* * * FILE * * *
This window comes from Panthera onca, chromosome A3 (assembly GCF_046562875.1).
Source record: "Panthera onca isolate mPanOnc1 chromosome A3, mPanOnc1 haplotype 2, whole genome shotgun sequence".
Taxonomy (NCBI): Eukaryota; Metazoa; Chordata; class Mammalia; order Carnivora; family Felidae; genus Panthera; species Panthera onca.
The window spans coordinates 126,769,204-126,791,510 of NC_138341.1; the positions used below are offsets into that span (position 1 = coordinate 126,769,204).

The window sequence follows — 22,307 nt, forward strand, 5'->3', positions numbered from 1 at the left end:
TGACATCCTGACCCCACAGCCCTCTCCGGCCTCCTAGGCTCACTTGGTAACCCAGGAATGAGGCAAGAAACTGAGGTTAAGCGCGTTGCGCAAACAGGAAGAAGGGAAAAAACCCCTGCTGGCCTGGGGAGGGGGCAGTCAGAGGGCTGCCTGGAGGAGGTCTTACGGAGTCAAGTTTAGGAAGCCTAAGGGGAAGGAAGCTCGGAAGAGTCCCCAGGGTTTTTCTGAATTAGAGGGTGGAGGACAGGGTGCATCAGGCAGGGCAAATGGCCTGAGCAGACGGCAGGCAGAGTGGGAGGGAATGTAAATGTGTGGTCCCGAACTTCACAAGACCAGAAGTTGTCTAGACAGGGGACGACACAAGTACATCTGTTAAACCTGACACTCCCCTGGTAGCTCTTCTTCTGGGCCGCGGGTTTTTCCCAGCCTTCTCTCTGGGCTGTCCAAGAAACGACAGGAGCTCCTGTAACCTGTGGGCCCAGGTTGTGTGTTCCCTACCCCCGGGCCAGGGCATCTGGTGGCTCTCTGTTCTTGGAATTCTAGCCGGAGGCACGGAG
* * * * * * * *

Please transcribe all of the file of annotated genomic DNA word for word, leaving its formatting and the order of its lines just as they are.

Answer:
This window comes from Panthera onca, chromosome A3 (assembly GCF_046562875.1).
Source record: "Panthera onca isolate mPanOnc1 chromosome A3, mPanOnc1 haplotype 2, whole genome shotgun sequence".
Taxonomy (NCBI): Eukaryota; Metazoa; Chordata; class Mammalia; order Carnivora; family Felidae; genus Panthera; species Panthera onca.
The window spans coordinates 126,769,204-126,791,510 of NC_138341.1; the positions used below are offsets into that span (position 1 = coordinate 126,769,204).

The window sequence follows — 22,307 nt, forward strand, 5'->3', positions numbered from 1 at the left end:
TGACATCCTGACCCCACAGCCCTCTCCGGCCTCCTAGGCTCACTTGGTAACCCAGGAATGAGGCAAGAAACTGAGGTTAAGCGCGTTGCGCAAACAGGAAGAAGGGAAAAAACCCCTGCTGGCCTGGGGAGGGGGCAGTCAGAGGGCTGCCTGGAGGAGGTCTTACGGAGTCAAGTTTAGGAAGCCTAAGGGGAAGGAAGCTCGGAAGAGTCCCCAGGGTTTTTCTGAATTAGAGGGTGGAGGACAGGGTGCATCAGGCAGGGCAAATGGCCTGAGCAGACGGCAGGCAGAGTGGGAGGGAATGTAAATGTGTGGTCCCGAACTTCACAAGACCAGAAGTTGTCTAGACAGGGGACGACACAAGTACATCTGTTAAACCTGACACTCCCCTGGTAGCTCTTCTTCTGGGCCGCGGGTTTTTCCCAGCCTTCTCTCTGGGCTGTCCAAGAAACGACAGGAGCTCCTGTAACCTGTGGGCCCAGGTTGTGTGTTCCCTACCCCCGGGCCAGGGCATCTGGTGGCTCTCTGTTCTTGGAATTCTAGCCGGAGGCACGGAG